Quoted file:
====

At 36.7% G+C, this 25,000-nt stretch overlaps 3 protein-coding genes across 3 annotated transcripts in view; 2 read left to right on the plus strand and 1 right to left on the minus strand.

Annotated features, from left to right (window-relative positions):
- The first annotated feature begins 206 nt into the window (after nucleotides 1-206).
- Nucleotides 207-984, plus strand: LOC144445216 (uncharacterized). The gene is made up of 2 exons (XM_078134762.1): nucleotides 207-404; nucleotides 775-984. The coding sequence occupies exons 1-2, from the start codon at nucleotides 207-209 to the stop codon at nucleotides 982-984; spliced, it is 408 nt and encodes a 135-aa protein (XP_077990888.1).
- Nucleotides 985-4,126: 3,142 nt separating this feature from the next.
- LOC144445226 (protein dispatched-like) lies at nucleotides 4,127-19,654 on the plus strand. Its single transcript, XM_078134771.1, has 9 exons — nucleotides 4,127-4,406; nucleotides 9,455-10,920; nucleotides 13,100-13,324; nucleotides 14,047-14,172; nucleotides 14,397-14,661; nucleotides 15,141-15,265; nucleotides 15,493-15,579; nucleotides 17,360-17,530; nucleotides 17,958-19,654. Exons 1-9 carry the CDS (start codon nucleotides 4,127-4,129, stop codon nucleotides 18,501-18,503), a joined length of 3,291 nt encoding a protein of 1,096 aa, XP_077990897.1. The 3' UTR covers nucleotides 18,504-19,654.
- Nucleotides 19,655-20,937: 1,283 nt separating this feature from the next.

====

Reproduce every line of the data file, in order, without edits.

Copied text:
At 36.7% G+C, this 25,000-nt stretch overlaps 3 protein-coding genes across 3 annotated transcripts in view; 2 read left to right on the plus strand and 1 right to left on the minus strand.

Annotated features, from left to right (window-relative positions):
- The first annotated feature begins 206 nt into the window (after nucleotides 1-206).
- Nucleotides 207-984, plus strand: LOC144445216 (uncharacterized). The gene is made up of 2 exons (XM_078134762.1): nucleotides 207-404; nucleotides 775-984. The coding sequence occupies exons 1-2, from the start codon at nucleotides 207-209 to the stop codon at nucleotides 982-984; spliced, it is 408 nt and encodes a 135-aa protein (XP_077990888.1).
- Nucleotides 985-4,126: 3,142 nt separating this feature from the next.
- LOC144445226 (protein dispatched-like) lies at nucleotides 4,127-19,654 on the plus strand. Its single transcript, XM_078134771.1, has 9 exons — nucleotides 4,127-4,406; nucleotides 9,455-10,920; nucleotides 13,100-13,324; nucleotides 14,047-14,172; nucleotides 14,397-14,661; nucleotides 15,141-15,265; nucleotides 15,493-15,579; nucleotides 17,360-17,530; nucleotides 17,958-19,654. Exons 1-9 carry the CDS (start codon nucleotides 4,127-4,129, stop codon nucleotides 18,501-18,503), a joined length of 3,291 nt encoding a protein of 1,096 aa, XP_077990897.1. The 3' UTR covers nucleotides 18,504-19,654.
- Nucleotides 19,655-20,937: 1,283 nt separating this feature from the next.